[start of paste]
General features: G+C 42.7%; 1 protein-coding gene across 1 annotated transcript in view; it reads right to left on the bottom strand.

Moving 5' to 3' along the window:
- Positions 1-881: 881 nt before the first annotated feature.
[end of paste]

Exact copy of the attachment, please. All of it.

General features: G+C 42.7%; 1 protein-coding gene across 1 annotated transcript in view; it reads right to left on the bottom strand.

Moving 5' to 3' along the window:
- Positions 1-881: 881 nt before the first annotated feature.